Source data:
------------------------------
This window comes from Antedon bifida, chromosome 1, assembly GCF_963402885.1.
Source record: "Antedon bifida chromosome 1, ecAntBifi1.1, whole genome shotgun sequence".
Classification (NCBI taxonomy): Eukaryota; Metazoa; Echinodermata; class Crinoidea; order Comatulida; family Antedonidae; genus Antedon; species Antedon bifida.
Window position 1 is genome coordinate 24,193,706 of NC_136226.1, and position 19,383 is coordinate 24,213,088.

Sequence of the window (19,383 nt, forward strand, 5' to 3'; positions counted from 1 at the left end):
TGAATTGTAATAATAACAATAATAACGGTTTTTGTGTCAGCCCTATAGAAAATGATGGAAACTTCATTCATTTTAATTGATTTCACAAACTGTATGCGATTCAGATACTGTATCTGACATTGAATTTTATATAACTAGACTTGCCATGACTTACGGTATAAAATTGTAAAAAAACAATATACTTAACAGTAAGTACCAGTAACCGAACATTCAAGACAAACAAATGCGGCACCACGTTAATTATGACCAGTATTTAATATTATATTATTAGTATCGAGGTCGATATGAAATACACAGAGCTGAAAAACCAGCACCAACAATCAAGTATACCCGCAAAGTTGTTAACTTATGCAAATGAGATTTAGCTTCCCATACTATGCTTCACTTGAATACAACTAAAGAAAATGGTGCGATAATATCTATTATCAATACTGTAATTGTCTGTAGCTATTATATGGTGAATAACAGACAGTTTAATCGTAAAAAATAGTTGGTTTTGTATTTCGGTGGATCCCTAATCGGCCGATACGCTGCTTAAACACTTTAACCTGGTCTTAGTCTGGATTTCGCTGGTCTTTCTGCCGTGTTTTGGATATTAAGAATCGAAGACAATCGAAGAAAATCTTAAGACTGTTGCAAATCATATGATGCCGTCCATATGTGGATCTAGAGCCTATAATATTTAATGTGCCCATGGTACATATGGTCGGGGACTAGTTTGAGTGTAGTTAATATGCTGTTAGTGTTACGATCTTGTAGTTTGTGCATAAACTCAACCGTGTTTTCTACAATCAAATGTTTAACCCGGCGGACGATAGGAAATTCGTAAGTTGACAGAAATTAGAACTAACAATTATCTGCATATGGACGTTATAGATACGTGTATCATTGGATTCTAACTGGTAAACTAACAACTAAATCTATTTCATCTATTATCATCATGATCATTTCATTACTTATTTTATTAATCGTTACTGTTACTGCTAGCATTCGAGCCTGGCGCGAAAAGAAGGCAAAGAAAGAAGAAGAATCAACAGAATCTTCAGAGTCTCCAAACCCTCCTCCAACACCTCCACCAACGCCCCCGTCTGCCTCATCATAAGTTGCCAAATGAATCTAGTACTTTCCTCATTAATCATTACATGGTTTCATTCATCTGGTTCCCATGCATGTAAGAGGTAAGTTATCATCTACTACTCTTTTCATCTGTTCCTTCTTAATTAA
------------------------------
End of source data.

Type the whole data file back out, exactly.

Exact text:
This window comes from Antedon bifida, chromosome 1, assembly GCF_963402885.1.
Source record: "Antedon bifida chromosome 1, ecAntBifi1.1, whole genome shotgun sequence".
Classification (NCBI taxonomy): Eukaryota; Metazoa; Echinodermata; class Crinoidea; order Comatulida; family Antedonidae; genus Antedon; species Antedon bifida.
Window position 1 is genome coordinate 24,193,706 of NC_136226.1, and position 19,383 is coordinate 24,213,088.

Sequence of the window (19,383 nt, forward strand, 5' to 3'; positions counted from 1 at the left end):
TGAATTGTAATAATAACAATAATAACGGTTTTTGTGTCAGCCCTATAGAAAATGATGGAAACTTCATTCATTTTAATTGATTTCACAAACTGTATGCGATTCAGATACTGTATCTGACATTGAATTTTATATAACTAGACTTGCCATGACTTACGGTATAAAATTGTAAAAAAACAATATACTTAACAGTAAGTACCAGTAACCGAACATTCAAGACAAACAAATGCGGCACCACGTTAATTATGACCAGTATTTAATATTATATTATTAGTATCGAGGTCGATATGAAATACACAGAGCTGAAAAACCAGCACCAACAATCAAGTATACCCGCAAAGTTGTTAACTTATGCAAATGAGATTTAGCTTCCCATACTATGCTTCACTTGAATACAACTAAAGAAAATGGTGCGATAATATCTATTATCAATACTGTAATTGTCTGTAGCTATTATATGGTGAATAACAGACAGTTTAATCGTAAAAAATAGTTGGTTTTGTATTTCGGTGGATCCCTAATCGGCCGATACGCTGCTTAAACACTTTAACCTGGTCTTAGTCTGGATTTCGCTGGTCTTTCTGCCGTGTTTTGGATATTAAGAATCGAAGACAATCGAAGAAAATCTTAAGACTGTTGCAAATCATATGATGCCGTCCATATGTGGATCTAGAGCCTATAATATTTAATGTGCCCATGGTACATATGGTCGGGGACTAGTTTGAGTGTAGTTAATATGCTGTTAGTGTTACGATCTTGTAGTTTGTGCATAAACTCAACCGTGTTTTCTACAATCAAATGTTTAACCCGGCGGACGATAGGAAATTCGTAAGTTGACAGAAATTAGAACTAACAATTATCTGCATATGGACGTTATAGATACGTGTATCATTGGATTCTAACTGGTAAACTAACAACTAAATCTATTTCATCTATTATCATCATGATCATTTCATTACTTATTTTATTAATCGTTACTGTTACTGCTAGCATTCGAGCCTGGCGCGAAAAGAAGGCAAAGAAAGAAGAAGAATCAACAGAATCTTCAGAGTCTCCAAACCCTCCTCCAACACCTCCACCAACGCCCCCGTCTGCCTCATCATAAGTTGCCAAATGAATCTAGTACTTTCCTCATTAATCATTACATGGTTTCATTCATCTGGTTCCCATGCATGTAAGAGGTAAGTTATCATCTACTACTCTTTTCATCTGTTCCTTCTTAATTAA